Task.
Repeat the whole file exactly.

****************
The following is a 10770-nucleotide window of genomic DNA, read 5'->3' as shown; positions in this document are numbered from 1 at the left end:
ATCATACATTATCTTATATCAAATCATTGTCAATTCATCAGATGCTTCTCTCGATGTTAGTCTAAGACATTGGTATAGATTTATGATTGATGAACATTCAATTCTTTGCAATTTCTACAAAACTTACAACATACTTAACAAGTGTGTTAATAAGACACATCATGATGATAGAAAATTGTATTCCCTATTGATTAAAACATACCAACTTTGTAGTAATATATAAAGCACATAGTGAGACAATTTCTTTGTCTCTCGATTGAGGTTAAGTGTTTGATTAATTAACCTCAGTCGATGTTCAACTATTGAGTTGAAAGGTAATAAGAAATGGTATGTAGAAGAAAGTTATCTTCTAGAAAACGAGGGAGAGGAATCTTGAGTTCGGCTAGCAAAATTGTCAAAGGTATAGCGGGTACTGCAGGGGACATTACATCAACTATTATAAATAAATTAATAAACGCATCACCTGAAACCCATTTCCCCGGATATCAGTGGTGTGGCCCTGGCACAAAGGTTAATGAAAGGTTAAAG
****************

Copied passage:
The following is a 10770-nucleotide window of genomic DNA, read 5'->3' as shown; positions in this document are numbered from 1 at the left end:
ATCATACATTATCTTATATCAAATCATTGTCAATTCATCAGATGCTTCTCTCGATGTTAGTCTAAGACATTGGTATAGATTTATGATTGATGAACATTCAATTCTTTGCAATTTCTACAAAACTTACAACATACTTAACAAGTGTGTTAATAAGACACATCATGATGATAGAAAATTGTATTCCCTATTGATTAAAACATACCAACTTTGTAGTAATATATAAAGCACATAGTGAGACAATTTCTTTGTCTCTCGATTGAGGTTAAGTGTTTGATTAATTAACCTCAGTCGATGTTCAACTATTGAGTTGAAAGGTAATAAGAAATGGTATGTAGAAGAAAGTTATCTTCTAGAAAACGAGGGAGAGGAATCTTGAGTTCGGCTAGCAAAATTGTCAAAGGTATAGCGGGTACTGCAGGGGACATTACATCAACTATTATAAATAAATTAATAAACGCATCACCTGAAACCCATTTCCCCGGATATCAGTGGTGTGGCCCTGGCACAAAGGTTAATGAAAGGTTAAAG